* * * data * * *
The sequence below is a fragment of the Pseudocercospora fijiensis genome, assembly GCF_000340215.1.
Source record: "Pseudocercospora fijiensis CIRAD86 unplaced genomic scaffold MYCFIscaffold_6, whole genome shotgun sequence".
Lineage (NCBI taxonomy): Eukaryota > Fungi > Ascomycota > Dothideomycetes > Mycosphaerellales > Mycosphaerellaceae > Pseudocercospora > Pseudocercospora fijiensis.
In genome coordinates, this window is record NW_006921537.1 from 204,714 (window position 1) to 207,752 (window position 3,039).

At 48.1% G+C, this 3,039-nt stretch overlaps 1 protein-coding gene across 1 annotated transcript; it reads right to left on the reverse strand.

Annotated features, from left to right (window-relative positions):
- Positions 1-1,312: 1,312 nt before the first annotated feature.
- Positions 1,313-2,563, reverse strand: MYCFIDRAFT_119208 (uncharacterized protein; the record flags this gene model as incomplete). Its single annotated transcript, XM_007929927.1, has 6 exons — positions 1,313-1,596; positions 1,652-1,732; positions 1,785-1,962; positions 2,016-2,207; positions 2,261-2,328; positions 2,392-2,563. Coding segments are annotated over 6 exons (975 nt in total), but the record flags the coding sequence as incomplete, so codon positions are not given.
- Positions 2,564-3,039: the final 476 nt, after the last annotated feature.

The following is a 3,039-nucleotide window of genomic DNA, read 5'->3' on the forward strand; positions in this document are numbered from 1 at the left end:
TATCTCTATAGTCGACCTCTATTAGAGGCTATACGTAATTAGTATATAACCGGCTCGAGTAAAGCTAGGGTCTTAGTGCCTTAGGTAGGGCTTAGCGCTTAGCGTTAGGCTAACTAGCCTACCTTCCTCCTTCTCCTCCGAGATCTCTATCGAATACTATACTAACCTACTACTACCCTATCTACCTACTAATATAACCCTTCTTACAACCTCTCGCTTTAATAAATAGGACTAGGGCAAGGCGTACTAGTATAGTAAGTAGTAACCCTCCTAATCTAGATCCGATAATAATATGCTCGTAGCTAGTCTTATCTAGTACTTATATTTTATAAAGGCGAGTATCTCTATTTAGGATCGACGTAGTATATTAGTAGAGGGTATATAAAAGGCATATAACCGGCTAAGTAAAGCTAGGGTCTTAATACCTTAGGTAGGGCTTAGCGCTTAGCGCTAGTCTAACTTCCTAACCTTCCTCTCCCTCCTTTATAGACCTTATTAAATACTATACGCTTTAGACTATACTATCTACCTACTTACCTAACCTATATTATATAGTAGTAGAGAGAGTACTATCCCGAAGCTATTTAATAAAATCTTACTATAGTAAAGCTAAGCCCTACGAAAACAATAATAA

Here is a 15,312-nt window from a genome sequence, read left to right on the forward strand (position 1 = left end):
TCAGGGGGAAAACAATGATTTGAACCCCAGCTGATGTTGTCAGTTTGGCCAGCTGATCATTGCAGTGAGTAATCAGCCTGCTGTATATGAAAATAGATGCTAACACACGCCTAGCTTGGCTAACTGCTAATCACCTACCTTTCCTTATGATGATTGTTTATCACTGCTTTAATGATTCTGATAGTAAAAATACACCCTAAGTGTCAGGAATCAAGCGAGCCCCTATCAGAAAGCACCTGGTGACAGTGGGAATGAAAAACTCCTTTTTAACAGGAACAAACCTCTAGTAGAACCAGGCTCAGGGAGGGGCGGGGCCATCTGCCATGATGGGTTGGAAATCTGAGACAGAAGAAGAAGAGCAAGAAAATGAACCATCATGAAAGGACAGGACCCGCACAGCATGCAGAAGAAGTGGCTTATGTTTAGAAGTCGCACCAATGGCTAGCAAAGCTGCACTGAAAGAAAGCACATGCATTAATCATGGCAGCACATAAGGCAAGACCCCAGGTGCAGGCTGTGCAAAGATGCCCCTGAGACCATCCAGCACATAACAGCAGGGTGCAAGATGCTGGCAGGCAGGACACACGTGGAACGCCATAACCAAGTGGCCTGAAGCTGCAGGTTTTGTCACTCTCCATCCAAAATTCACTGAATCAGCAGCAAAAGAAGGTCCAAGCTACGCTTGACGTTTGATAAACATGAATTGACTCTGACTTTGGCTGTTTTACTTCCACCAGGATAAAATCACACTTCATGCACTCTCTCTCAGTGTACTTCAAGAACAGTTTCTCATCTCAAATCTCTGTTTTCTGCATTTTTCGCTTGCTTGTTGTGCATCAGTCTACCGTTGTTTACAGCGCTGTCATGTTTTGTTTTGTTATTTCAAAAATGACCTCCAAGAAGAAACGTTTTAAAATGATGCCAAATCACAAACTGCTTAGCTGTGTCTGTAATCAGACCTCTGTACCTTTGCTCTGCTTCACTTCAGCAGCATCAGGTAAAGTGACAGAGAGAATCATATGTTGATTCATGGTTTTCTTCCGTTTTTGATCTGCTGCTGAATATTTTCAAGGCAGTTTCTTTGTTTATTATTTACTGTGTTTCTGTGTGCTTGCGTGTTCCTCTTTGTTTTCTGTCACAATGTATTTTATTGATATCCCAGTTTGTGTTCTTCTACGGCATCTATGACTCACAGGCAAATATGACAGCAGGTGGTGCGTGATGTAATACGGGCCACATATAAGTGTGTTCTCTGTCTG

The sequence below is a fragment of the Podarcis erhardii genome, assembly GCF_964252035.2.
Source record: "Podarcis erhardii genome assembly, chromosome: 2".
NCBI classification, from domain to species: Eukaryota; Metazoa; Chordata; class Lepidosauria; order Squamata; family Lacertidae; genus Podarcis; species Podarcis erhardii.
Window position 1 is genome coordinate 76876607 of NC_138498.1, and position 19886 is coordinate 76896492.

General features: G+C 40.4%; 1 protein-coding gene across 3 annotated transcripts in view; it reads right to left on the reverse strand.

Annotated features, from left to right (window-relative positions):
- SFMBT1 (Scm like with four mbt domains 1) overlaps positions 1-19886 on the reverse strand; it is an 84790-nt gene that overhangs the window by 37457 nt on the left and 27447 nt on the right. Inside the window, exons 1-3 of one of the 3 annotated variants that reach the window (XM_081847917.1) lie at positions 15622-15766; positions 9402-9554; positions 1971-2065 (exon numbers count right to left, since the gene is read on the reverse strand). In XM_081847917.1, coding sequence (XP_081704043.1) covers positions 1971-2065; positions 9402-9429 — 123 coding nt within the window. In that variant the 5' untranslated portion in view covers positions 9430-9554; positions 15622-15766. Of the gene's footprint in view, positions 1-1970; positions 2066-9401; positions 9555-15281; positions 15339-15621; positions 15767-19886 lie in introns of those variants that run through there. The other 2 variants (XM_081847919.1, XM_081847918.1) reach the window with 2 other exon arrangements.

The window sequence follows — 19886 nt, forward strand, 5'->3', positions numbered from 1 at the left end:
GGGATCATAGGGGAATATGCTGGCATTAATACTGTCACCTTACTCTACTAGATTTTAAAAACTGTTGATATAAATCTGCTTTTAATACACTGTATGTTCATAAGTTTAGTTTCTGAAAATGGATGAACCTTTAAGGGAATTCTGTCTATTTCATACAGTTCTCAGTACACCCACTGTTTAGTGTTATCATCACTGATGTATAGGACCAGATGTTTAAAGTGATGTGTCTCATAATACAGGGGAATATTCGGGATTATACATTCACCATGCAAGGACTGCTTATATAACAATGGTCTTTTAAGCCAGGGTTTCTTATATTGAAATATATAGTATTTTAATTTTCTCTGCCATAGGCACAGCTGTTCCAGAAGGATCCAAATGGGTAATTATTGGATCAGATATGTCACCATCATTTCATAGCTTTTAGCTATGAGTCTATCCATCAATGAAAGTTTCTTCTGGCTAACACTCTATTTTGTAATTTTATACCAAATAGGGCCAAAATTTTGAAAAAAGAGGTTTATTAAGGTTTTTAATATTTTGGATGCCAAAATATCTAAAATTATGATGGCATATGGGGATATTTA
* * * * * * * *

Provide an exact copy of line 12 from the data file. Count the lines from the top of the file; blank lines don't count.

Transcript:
Here is a 15,312-nt window from a genome sequence, read left to right on the forward strand (position 1 = left end):